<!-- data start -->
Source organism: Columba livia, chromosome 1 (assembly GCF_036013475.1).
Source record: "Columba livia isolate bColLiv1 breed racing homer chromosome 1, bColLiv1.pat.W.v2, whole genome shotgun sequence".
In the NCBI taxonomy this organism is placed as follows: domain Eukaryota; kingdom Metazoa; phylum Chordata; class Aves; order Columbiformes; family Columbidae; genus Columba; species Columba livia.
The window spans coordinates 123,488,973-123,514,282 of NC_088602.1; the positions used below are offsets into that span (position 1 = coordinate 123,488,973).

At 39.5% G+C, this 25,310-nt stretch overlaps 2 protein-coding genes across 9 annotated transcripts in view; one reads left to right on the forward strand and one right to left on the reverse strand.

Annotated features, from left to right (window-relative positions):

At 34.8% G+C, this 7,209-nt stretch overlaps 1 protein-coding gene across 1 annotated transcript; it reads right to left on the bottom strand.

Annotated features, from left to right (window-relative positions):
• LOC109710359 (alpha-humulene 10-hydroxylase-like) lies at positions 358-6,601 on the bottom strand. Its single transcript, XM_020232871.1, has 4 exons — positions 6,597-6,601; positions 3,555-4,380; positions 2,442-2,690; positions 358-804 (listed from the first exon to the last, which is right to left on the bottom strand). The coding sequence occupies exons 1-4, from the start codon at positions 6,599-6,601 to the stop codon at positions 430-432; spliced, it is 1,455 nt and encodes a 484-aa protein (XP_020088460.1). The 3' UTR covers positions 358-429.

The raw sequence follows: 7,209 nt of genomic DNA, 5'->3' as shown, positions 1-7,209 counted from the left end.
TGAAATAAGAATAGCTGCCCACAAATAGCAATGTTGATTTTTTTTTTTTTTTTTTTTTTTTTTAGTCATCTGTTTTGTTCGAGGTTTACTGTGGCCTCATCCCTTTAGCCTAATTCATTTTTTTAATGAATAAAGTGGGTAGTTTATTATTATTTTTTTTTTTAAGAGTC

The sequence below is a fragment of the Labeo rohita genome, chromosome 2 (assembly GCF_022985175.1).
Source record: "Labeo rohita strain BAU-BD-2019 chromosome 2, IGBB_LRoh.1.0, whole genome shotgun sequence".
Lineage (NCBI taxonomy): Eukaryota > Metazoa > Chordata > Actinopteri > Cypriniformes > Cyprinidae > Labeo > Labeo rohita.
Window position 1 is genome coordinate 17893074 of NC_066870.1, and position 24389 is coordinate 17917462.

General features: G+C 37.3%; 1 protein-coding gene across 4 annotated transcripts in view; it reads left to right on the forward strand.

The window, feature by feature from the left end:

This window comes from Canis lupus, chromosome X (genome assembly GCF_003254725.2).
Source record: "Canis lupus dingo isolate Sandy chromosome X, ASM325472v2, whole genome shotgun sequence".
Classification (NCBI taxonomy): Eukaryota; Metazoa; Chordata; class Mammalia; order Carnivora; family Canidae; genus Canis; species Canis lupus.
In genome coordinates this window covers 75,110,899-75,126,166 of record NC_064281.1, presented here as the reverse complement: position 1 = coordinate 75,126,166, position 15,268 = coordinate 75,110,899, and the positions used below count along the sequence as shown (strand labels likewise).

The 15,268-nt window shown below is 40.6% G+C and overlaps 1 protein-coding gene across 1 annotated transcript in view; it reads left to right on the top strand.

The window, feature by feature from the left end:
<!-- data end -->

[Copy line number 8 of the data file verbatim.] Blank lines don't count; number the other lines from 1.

Annotated features, from left to right (window-relative positions):